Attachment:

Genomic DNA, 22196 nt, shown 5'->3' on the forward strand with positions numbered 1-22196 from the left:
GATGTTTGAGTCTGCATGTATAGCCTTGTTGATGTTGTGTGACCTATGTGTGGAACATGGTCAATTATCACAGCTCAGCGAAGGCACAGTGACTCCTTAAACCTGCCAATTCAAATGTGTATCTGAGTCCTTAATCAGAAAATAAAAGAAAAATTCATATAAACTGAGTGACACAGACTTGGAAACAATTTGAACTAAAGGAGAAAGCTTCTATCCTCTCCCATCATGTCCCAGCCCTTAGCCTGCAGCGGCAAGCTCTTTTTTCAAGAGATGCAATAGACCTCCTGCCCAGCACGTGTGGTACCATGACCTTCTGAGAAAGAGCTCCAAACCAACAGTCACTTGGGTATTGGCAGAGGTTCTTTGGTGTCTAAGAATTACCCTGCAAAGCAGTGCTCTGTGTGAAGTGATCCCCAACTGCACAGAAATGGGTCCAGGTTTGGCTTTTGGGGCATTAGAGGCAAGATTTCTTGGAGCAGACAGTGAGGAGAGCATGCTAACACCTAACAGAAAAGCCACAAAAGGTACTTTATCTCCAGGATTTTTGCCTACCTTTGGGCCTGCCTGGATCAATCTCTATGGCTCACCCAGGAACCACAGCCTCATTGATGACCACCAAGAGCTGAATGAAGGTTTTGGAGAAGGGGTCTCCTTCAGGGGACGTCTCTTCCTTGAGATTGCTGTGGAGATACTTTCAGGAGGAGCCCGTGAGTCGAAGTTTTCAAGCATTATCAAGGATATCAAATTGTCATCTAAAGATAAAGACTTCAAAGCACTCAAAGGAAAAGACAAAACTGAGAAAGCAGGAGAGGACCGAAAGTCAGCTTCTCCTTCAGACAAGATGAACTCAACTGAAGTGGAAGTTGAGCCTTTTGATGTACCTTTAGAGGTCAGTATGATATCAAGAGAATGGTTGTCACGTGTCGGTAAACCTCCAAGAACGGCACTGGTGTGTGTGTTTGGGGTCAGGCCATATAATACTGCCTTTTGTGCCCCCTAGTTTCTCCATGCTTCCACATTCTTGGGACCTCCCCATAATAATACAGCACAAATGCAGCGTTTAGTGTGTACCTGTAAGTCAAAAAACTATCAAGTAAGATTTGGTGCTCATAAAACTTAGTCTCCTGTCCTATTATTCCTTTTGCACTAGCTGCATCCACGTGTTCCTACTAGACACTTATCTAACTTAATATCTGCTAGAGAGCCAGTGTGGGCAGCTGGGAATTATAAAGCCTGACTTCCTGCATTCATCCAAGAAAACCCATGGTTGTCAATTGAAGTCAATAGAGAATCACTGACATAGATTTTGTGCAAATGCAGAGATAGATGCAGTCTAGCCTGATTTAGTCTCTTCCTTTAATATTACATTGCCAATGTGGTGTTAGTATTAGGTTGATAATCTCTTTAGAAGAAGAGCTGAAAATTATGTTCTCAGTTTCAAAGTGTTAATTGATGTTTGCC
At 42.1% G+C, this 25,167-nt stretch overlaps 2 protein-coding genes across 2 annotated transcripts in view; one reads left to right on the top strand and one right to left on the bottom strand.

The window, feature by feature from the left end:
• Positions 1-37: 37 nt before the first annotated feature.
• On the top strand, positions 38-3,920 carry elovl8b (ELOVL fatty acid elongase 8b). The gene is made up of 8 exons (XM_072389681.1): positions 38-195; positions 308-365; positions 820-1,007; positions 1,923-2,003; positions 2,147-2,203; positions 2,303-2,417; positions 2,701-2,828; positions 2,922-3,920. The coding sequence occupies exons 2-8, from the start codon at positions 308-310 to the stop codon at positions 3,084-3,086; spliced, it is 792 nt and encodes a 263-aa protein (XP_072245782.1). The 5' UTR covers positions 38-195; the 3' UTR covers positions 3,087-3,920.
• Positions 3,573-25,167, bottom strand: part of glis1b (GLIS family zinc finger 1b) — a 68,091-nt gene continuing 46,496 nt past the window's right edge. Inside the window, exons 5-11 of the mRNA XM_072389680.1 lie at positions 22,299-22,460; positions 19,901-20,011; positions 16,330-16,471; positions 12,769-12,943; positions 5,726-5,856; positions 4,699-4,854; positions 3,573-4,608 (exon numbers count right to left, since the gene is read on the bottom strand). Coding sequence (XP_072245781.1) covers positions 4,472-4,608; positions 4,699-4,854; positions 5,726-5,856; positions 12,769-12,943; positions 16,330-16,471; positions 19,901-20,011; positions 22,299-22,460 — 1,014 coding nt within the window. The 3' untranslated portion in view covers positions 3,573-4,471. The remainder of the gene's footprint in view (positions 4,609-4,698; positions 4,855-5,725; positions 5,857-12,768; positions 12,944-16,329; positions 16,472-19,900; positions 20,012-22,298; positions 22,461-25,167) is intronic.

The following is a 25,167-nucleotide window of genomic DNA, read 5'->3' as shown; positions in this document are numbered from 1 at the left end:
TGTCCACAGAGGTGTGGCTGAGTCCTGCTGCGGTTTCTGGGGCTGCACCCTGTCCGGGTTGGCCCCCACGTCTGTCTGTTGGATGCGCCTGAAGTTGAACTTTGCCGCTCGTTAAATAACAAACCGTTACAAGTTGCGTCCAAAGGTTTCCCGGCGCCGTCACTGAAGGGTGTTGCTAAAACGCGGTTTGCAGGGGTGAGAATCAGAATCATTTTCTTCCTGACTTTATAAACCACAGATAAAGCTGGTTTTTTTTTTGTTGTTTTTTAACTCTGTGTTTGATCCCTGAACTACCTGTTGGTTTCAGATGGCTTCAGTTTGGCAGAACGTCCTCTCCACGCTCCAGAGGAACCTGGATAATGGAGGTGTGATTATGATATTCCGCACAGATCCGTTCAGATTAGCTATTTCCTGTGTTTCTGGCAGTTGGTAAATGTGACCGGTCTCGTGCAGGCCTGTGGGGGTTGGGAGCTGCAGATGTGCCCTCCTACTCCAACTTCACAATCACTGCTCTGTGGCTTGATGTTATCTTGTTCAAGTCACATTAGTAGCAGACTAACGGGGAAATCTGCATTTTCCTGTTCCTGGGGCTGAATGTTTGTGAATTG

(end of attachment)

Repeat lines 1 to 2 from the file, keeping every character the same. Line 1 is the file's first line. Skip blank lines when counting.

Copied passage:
Genomic DNA, 22196 nt, shown 5'->3' on the forward strand with positions numbered 1-22196 from the left:
GATGTTTGAGTCTGCATGTATAGCCTTGTTGATGTTGTGTGACCTATGTGTGGAACATGGTCAATTATCACAGCTCAGCGAAGGCACAGTGACTCCTTAAACCTGCCAATTCAAATGTGTATCTGAGTCCTTAATCAGAAAATAAAAGAAAAATTCATATAAACTGAGTGACACAGACTTGGAAACAATTTGAACTAAAGGAGAAAGCTTCTATCCTCTCCCATCATGTCCCAGCCCTTAGCCTGCAGCGGCAAGCTCTTTTTTCAAGAGATGCAATAGACCTCCTGCCCAGCACGTGTGGTACCATGACCTTCTGAGAAAGAGCTCCAAACCAACAGTCACTTGGGTATTGGCAGAGGTTCTTTGGTGTCTAAGAATTACCCTGCAAAGCAGTGCTCTGTGTGAAGTGATCCCCAACTGCACAGAAATGGGTCCAGGTTTGGCTTTTGGGGCATTAGAGGCAAGATTTCTTGGAGCAGACAGTGAGGAGAGCATGCTAACACCTAACAGAAAAGCCACAAAAGGTACTTTATCTCCAGGATTTTTGCCTACCTTTGGGCCTGCCTGGATCAATCTCTATGGCTCACCCAGGAACCACAGCCTCATTGATGACCACCAAGAGCTGAATGAAGGTTTTGGAGAAGGGGTCTCCTTCAGGGGACGTCTCTTCCTTGAGATTGCTGTGGAGATACTTTCAGGAGGAGCCCGTGAGTCGAAGTTTTCAAGCATTATCAAGGATATCAAATTGTCATCTAAAGATAAAGACTTCAAAGCACTCAAAGGAAAAGACAAAACTGAGAAAGCAGGAGAGGACCGAAAGTCAGCTTCTCCTTCAGACAAGATGAACTCAACTGAAGTGGAAGTTGAGCCTTTTGATGTACCTTTAGAGGTCAGTATGATATCAAGAGAATGGTTGTCACGTGTCGGTAAACCTCCAAGAACGGCACTGGTGTGTGTGTTTGGGGTCAGGCCATATAATACTGCCTTTTGTGCCCCCTAGTTTCTCCATGCTTCCACATTCTTGGGACCTCCCCATAATAATACAGCACAAATGCAGCGTTTAGTGTGTACCTGTAAGTCAAAAAACTATCAAGTAAGATTTGGTGCTCATAAAACTTAGTCTCCTGTCCTATTATTCCTTTTGCACTAGCTGCATCCACGTGTTCCTACTAGACACTTATCTAACTTAATATCTGCTAGAGAGCCAGTGTGGGCAGCTGGGAATTATAAAGCCTGACTTCCTGCATTCATCCAAGAAAACCCATGGTTGTCAATTGAAGTCAATAGAGAATCACTGACATAGATTTTGTGCAAATGCAGAGATAGATGCAGTCTAGCCTGATTTAGTCTCTTCCTTTAATATTACATTGCCAATGTGGTGTTAGTATTAGGTTGATAATCTCTTTAGAAGAAGAGCTGAAAATTATGTTCTCAGTTTCAAAGTGTTAATTGATGTTTGCC